Robert Alter


On his book Pen of Iron: American Prose and the King James Bible

Cover Interview of May 30, 2010

A close-up

If I could look over the shoulder of a reader browsing through my book in a bookstore and whisper advice about how best to spend fifteen minutes of sampling the book, I would direct him or her to my discussion of Lincoln’s speeches in the first chapter.

Though my book is about the American novel, not American oratory, I think the case of Lincoln, one of the great masters of style in nineteenth-century America, is illuminating.  Lincoln, as most of us recall, was a self-taught man, having had only a couple of years of formal schooling.  He was, of course, a genius, in writing as well as in political leadership.  Like most literate Americans of his era, he had read the Bible—along with many very different things—in the King James Version, and he seems to have known it backward and forward.

In my first chapter, I look at the astonishing things Lincoln does with the language of the Bible in his two greatest speeches, the Gettysburg Address and the Second Inaugural Address.  Neither of these addresses is biblical through and through, but biblical elements play a crucial role in both—in the oratorical power and in the sense of historical and theological resonance.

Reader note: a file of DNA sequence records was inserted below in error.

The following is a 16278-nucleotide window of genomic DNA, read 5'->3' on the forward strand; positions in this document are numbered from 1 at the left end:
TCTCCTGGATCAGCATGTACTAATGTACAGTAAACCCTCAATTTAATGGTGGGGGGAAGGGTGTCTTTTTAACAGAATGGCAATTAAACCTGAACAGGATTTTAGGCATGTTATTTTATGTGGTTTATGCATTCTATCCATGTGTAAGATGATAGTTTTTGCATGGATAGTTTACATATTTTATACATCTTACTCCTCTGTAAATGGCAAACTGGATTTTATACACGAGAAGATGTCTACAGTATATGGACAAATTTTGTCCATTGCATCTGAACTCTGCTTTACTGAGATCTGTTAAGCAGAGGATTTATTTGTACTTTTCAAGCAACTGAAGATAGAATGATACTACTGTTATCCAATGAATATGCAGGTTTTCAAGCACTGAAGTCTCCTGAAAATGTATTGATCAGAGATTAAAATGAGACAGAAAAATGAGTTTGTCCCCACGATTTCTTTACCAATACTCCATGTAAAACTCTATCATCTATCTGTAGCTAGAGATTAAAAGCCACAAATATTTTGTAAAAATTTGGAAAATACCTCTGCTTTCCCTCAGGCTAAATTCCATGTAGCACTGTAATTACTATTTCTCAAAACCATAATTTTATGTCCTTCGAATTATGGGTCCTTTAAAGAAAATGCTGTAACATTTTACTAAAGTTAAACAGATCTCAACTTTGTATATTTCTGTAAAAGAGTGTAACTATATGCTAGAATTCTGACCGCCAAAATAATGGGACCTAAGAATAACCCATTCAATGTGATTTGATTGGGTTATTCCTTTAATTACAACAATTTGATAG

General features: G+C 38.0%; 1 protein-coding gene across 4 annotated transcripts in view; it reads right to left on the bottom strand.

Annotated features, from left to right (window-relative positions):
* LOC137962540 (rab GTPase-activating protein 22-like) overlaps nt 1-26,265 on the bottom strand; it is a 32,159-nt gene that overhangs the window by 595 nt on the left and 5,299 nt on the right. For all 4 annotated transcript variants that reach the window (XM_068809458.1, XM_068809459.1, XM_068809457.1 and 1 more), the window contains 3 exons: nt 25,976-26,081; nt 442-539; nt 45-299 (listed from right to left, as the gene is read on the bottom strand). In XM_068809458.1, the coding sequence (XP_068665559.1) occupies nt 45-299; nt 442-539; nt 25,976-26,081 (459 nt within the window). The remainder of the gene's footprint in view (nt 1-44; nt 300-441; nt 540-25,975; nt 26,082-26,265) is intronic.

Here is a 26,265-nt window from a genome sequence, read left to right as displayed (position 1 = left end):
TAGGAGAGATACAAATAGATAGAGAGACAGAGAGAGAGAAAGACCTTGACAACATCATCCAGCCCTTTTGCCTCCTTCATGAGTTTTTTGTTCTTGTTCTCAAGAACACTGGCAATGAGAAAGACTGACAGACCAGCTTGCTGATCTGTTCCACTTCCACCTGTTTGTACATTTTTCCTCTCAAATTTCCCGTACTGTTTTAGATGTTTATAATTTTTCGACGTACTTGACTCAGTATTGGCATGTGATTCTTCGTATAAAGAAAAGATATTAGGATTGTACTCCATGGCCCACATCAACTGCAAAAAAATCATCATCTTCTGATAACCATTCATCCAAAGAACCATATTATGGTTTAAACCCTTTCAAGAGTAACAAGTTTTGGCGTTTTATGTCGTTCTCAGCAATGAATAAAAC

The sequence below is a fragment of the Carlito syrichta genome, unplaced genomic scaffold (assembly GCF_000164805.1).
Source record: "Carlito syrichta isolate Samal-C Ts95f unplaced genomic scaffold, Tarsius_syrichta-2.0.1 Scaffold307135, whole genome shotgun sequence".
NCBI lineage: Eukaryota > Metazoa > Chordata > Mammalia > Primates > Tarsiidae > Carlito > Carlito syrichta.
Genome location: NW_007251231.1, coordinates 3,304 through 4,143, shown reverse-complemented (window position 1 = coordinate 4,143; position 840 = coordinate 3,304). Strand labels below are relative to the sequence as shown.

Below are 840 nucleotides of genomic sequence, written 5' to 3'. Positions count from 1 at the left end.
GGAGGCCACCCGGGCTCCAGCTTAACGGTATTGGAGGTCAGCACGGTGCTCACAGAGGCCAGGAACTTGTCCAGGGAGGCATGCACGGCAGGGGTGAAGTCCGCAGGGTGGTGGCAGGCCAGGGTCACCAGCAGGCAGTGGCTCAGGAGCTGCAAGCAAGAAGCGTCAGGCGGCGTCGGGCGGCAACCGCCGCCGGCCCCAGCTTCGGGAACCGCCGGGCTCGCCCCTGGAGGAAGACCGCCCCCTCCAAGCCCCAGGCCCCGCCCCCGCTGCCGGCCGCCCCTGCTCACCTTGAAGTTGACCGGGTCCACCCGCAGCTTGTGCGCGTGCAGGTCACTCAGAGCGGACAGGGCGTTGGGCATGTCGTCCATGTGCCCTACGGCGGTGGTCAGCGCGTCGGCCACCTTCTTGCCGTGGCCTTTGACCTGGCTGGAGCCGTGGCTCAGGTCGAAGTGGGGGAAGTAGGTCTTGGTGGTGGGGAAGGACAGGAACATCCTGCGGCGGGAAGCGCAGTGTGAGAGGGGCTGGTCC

I conduct a little thought experiment by picking up a couple of the biblical turns of phrase, rewording them in order to eliminate the biblical echoes, and then asking what the difference would be in feel and meaning.  It is, I think, an instructive illustration of how style makes a significant difference in what is said.  And, as such, it prepares the way for the reader to follow what I do in discussing style in the various novels from Melville onward.

Why, for example, does the Gettysburg Address begin with “Four score and seven years ago”?  Is that somehow different from “Eighty-seven years ago”?  The phrase, incidentally, is not an actual quotation from the King James Version but is patterned on the frequent occurrence of “two score” in the 1611 translation.

I invite readers to see that this biblicizing initial phrase of the Address creates a perspective for what is said that could not come into place without the Bible.